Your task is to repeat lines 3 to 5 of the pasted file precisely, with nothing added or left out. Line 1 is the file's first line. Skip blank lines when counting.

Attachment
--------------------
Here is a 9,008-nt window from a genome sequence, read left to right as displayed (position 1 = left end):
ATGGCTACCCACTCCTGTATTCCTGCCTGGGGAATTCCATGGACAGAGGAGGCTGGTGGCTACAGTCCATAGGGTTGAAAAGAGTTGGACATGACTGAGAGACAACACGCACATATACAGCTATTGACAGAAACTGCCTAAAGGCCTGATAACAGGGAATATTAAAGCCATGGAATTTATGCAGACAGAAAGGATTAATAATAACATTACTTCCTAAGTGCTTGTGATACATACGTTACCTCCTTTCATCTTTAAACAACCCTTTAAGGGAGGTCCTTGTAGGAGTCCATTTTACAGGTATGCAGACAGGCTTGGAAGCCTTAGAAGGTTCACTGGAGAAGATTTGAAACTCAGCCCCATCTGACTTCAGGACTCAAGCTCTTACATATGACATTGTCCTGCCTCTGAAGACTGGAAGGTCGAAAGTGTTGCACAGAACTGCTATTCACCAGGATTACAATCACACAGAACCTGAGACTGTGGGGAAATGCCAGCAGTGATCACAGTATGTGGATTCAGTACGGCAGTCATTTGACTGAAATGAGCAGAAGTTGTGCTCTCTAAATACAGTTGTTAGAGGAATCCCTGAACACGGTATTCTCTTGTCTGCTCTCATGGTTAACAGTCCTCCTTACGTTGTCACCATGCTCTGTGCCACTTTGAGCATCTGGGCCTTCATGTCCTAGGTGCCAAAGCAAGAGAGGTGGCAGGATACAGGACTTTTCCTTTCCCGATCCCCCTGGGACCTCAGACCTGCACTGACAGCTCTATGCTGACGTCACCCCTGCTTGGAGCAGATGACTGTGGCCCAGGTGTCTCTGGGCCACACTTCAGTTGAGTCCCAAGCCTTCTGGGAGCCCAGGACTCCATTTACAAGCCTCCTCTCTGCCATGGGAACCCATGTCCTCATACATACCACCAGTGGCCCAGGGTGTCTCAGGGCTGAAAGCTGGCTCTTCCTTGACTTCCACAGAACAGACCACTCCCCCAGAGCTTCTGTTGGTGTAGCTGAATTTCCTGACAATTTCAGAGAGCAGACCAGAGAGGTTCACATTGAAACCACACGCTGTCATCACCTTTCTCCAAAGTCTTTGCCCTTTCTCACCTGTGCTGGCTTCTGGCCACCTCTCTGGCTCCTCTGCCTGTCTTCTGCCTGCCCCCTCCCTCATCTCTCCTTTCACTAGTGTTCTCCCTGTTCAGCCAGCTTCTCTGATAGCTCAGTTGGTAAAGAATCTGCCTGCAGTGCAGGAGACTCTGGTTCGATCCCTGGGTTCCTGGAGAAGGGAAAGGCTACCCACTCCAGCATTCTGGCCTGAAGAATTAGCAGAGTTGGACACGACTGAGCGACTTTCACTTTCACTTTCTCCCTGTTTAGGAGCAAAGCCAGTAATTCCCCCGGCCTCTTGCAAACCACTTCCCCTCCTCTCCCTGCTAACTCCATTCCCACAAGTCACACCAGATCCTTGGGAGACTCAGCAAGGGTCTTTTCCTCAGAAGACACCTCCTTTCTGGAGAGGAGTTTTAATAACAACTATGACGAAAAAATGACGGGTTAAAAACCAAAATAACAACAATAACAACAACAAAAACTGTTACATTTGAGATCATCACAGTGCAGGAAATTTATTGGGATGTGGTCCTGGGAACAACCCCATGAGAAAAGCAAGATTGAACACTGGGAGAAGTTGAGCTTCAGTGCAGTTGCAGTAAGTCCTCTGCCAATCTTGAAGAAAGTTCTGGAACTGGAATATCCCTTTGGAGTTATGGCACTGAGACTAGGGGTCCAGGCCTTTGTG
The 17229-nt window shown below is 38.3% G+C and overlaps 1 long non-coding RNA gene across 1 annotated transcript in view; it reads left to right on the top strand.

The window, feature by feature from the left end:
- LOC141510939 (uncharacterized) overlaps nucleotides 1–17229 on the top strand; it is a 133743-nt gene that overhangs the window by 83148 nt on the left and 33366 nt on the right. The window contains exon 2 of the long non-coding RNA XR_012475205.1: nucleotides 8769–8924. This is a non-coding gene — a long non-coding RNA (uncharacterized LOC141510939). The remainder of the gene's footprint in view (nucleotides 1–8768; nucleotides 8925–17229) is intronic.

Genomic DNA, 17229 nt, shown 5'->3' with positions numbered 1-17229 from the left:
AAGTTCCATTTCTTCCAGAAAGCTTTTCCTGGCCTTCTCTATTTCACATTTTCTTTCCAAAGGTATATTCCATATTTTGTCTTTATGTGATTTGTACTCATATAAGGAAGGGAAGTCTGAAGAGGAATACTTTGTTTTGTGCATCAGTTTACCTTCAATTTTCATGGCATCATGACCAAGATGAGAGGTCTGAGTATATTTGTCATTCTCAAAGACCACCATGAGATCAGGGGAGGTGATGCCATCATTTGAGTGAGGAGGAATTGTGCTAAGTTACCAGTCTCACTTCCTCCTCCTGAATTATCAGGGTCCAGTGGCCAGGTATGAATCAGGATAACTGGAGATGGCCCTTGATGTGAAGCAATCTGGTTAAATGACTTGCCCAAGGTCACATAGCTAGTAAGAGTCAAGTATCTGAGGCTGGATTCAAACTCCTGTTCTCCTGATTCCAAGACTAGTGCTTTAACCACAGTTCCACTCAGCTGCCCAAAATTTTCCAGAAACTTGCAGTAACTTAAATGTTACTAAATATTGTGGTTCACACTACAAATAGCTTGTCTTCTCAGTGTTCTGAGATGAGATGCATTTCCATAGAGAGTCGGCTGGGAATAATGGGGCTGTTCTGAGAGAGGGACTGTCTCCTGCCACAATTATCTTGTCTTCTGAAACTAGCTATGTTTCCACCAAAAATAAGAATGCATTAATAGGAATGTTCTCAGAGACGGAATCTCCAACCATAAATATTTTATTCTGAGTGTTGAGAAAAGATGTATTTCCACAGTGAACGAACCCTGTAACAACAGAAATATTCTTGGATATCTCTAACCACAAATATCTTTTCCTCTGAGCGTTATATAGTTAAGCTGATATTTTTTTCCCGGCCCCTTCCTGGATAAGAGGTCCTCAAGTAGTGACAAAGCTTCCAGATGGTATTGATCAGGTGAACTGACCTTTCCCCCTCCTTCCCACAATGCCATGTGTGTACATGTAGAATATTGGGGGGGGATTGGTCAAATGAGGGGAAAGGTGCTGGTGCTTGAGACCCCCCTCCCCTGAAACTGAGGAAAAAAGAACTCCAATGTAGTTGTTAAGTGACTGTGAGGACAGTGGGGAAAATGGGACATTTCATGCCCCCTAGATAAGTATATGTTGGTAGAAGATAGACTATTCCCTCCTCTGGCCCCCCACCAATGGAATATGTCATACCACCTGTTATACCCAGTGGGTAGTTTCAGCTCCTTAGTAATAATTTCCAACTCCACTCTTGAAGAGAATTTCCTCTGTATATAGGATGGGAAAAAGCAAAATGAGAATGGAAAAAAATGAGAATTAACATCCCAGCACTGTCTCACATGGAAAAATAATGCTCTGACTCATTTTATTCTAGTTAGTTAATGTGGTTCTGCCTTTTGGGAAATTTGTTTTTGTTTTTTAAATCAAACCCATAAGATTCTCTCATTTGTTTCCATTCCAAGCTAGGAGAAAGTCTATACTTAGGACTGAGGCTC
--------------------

The 17229-nt window shown below is 38.3% G+C and overlaps 1 long non-coding RNA gene across 1 annotated transcript in view; it reads left to right on the top strand.

The window, feature by feature from the left end:
- LOC141510939 (uncharacterized) overlaps nucleotides 1–17229 on the top strand; it is a 133743-nt gene that overhangs the window by 83148 nt on the left and 33366 nt on the right. The window contains exon 2 of the long non-coding RNA XR_012475205.1: nucleotides 8769–8924. This is a non-coding gene — a long non-coding RNA (uncharacterized LOC141510939). The remainder of the gene's footprint in view (nucleotides 1–8768; nucleotides 8925–17229) is intronic.